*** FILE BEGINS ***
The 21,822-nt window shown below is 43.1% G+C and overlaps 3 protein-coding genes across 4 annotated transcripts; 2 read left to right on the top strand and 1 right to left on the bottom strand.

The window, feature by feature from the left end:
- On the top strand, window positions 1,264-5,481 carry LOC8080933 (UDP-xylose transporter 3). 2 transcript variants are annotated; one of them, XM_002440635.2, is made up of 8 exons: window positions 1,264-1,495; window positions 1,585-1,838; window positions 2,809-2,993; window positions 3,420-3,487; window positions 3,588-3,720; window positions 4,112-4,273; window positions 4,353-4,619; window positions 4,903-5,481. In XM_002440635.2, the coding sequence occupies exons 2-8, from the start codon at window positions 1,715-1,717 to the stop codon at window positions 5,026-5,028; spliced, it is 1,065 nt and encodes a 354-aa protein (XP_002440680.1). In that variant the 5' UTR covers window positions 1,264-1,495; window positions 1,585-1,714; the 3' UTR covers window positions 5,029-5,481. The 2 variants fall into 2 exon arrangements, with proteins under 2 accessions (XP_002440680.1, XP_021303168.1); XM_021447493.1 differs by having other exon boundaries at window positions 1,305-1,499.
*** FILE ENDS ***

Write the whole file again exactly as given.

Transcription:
The 21,822-nt window shown below is 43.1% G+C and overlaps 3 protein-coding genes across 4 annotated transcripts; 2 read left to right on the top strand and 1 right to left on the bottom strand.

The window, feature by feature from the left end:
- On the top strand, window positions 1,264-5,481 carry LOC8080933 (UDP-xylose transporter 3). 2 transcript variants are annotated; one of them, XM_002440635.2, is made up of 8 exons: window positions 1,264-1,495; window positions 1,585-1,838; window positions 2,809-2,993; window positions 3,420-3,487; window positions 3,588-3,720; window positions 4,112-4,273; window positions 4,353-4,619; window positions 4,903-5,481. In XM_002440635.2, the coding sequence occupies exons 2-8, from the start codon at window positions 1,715-1,717 to the stop codon at window positions 5,026-5,028; spliced, it is 1,065 nt and encodes a 354-aa protein (XP_002440680.1). In that variant the 5' UTR covers window positions 1,264-1,495; window positions 1,585-1,714; the 3' UTR covers window positions 5,029-5,481. The 2 variants fall into 2 exon arrangements, with proteins under 2 accessions (XP_002440680.1, XP_021303168.1); XM_021447493.1 differs by having other exon boundaries at window positions 1,305-1,499.